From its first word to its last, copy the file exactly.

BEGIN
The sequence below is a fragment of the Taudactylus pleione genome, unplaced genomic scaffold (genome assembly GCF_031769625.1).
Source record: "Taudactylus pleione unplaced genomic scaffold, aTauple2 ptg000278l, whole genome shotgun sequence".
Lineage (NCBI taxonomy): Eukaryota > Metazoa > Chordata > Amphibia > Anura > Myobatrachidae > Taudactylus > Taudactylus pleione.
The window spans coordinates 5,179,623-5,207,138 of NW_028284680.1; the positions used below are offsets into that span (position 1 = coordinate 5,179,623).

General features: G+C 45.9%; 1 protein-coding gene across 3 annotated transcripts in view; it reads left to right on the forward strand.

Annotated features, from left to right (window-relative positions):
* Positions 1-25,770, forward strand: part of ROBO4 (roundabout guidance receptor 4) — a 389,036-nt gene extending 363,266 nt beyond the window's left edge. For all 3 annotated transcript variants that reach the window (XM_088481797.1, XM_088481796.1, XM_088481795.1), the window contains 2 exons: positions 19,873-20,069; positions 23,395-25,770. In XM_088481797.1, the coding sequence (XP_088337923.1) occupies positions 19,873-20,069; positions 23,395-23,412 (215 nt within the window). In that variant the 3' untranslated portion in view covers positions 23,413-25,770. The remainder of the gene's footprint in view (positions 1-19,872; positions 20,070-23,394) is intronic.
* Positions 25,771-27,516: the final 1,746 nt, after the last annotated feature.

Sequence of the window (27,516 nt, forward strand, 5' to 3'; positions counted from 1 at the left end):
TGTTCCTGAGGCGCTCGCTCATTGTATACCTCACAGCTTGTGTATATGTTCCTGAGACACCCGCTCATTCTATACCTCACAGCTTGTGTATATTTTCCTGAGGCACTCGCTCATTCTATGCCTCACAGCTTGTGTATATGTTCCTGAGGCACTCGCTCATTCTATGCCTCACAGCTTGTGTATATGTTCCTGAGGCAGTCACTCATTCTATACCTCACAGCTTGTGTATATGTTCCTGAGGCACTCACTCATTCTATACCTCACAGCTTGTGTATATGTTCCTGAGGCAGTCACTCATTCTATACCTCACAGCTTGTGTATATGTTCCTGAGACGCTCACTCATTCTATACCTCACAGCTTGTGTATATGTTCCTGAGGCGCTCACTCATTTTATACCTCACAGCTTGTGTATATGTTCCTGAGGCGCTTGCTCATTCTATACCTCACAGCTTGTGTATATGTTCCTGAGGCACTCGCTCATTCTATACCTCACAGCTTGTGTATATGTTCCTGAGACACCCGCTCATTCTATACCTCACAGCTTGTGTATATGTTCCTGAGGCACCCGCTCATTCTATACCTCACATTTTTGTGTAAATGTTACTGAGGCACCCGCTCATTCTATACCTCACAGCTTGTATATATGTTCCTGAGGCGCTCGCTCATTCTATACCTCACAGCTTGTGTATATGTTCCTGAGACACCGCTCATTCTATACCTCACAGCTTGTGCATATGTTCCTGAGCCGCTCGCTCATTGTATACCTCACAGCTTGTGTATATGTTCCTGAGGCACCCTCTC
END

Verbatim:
The sequence below is a fragment of the Taudactylus pleione genome, unplaced genomic scaffold (genome assembly GCF_031769625.1).
Source record: "Taudactylus pleione unplaced genomic scaffold, aTauple2 ptg000278l, whole genome shotgun sequence".
Lineage (NCBI taxonomy): Eukaryota > Metazoa > Chordata > Amphibia > Anura > Myobatrachidae > Taudactylus > Taudactylus pleione.
The window spans coordinates 5,179,623-5,207,138 of NW_028284680.1; the positions used below are offsets into that span (position 1 = coordinate 5,179,623).

General features: G+C 45.9%; 1 protein-coding gene across 3 annotated transcripts in view; it reads left to right on the forward strand.

Annotated features, from left to right (window-relative positions):
* Positions 1-25,770, forward strand: part of ROBO4 (roundabout guidance receptor 4) — a 389,036-nt gene extending 363,266 nt beyond the window's left edge. For all 3 annotated transcript variants that reach the window (XM_088481797.1, XM_088481796.1, XM_088481795.1), the window contains 2 exons: positions 19,873-20,069; positions 23,395-25,770. In XM_088481797.1, the coding sequence (XP_088337923.1) occupies positions 19,873-20,069; positions 23,395-23,412 (215 nt within the window). In that variant the 3' untranslated portion in view covers positions 23,413-25,770. The remainder of the gene's footprint in view (positions 1-19,872; positions 20,070-23,394) is intronic.
* Positions 25,771-27,516: the final 1,746 nt, after the last annotated feature.

Sequence of the window (27,516 nt, forward strand, 5' to 3'; positions counted from 1 at the left end):
TGTTCCTGAGGCGCTCGCTCATTGTATACCTCACAGCTTGTGTATATGTTCCTGAGACACCCGCTCATTCTATACCTCACAGCTTGTGTATATTTTCCTGAGGCACTCGCTCATTCTATGCCTCACAGCTTGTGTATATGTTCCTGAGGCACTCGCTCATTCTATGCCTCACAGCTTGTGTATATGTTCCTGAGGCAGTCACTCATTCTATACCTCACAGCTTGTGTATATGTTCCTGAGGCACTCACTCATTCTATACCTCACAGCTTGTGTATATGTTCCTGAGGCAGTCACTCATTCTATACCTCACAGCTTGTGTATATGTTCCTGAGACGCTCACTCATTCTATACCTCACAGCTTGTGTATATGTTCCTGAGGCGCTCACTCATTTTATACCTCACAGCTTGTGTATATGTTCCTGAGGCGCTTGCTCATTCTATACCTCACAGCTTGTGTATATGTTCCTGAGGCACTCGCTCATTCTATACCTCACAGCTTGTGTATATGTTCCTGAGACACCCGCTCATTCTATACCTCACAGCTTGTGTATATGTTCCTGAGGCACCCGCTCATTCTATACCTCACATTTTTGTGTAAATGTTACTGAGGCACCCGCTCATTCTATACCTCACAGCTTGTATATATGTTCCTGAGGCGCTCGCTCATTCTATACCTCACAGCTTGTGTATATGTTCCTGAGACACCGCTCATTCTATACCTCACAGCTTGTGCATATGTTCCTGAGCCGCTCGCTCATTGTATACCTCACAGCTTGTGTATATGTTCCTGAGGCACCCTCTC